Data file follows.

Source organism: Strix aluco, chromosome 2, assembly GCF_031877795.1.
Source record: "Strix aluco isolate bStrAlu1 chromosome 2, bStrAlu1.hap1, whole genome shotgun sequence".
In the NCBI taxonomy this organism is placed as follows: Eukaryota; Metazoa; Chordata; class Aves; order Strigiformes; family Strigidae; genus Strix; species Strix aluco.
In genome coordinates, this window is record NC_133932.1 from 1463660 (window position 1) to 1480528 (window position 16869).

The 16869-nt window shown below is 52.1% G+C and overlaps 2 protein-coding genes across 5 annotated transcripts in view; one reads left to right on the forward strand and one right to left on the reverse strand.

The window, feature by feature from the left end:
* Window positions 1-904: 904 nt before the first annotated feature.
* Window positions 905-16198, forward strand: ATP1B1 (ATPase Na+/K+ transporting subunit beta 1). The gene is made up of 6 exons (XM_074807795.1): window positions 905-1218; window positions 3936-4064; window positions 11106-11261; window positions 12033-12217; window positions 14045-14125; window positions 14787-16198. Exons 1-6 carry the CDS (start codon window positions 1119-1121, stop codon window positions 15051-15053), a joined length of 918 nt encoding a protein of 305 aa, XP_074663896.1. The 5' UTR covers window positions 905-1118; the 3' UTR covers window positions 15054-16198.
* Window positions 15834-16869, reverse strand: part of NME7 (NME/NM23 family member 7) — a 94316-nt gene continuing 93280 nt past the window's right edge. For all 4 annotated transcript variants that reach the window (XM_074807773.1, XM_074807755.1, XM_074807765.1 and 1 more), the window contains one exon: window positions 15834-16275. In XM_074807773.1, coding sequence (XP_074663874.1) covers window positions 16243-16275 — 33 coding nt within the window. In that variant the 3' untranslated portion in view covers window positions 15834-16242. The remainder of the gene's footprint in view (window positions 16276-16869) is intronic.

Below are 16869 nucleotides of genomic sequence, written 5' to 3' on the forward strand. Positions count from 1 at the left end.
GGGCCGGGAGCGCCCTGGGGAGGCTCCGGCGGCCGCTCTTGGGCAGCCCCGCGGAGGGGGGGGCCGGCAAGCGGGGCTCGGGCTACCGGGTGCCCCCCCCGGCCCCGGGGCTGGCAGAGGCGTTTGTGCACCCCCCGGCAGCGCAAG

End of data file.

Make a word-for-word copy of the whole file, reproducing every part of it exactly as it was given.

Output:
Source organism: Strix aluco, chromosome 2, assembly GCF_031877795.1.
Source record: "Strix aluco isolate bStrAlu1 chromosome 2, bStrAlu1.hap1, whole genome shotgun sequence".
In the NCBI taxonomy this organism is placed as follows: Eukaryota; Metazoa; Chordata; class Aves; order Strigiformes; family Strigidae; genus Strix; species Strix aluco.
In genome coordinates, this window is record NC_133932.1 from 1463660 (window position 1) to 1480528 (window position 16869).

The 16869-nt window shown below is 52.1% G+C and overlaps 2 protein-coding genes across 5 annotated transcripts in view; one reads left to right on the forward strand and one right to left on the reverse strand.

The window, feature by feature from the left end:
* Window positions 1-904: 904 nt before the first annotated feature.
* Window positions 905-16198, forward strand: ATP1B1 (ATPase Na+/K+ transporting subunit beta 1). The gene is made up of 6 exons (XM_074807795.1): window positions 905-1218; window positions 3936-4064; window positions 11106-11261; window positions 12033-12217; window positions 14045-14125; window positions 14787-16198. Exons 1-6 carry the CDS (start codon window positions 1119-1121, stop codon window positions 15051-15053), a joined length of 918 nt encoding a protein of 305 aa, XP_074663896.1. The 5' UTR covers window positions 905-1118; the 3' UTR covers window positions 15054-16198.
* Window positions 15834-16869, reverse strand: part of NME7 (NME/NM23 family member 7) — a 94316-nt gene continuing 93280 nt past the window's right edge. For all 4 annotated transcript variants that reach the window (XM_074807773.1, XM_074807755.1, XM_074807765.1 and 1 more), the window contains one exon: window positions 15834-16275. In XM_074807773.1, coding sequence (XP_074663874.1) covers window positions 16243-16275 — 33 coding nt within the window. In that variant the 3' untranslated portion in view covers window positions 15834-16242. The remainder of the gene's footprint in view (window positions 16276-16869) is intronic.

Below are 16869 nucleotides of genomic sequence, written 5' to 3' on the forward strand. Positions count from 1 at the left end.
GGGCCGGGAGCGCCCTGGGGAGGCTCCGGCGGCCGCTCTTGGGCAGCCCCGCGGAGGGGGGGGCCGGCAAGCGGGGCTCGGGCTACCGGGTGCCCCCCCCGGCCCCGGGGCTGGCAGAGGCGTTTGTGCACCCCCCGGCAGCGCAAG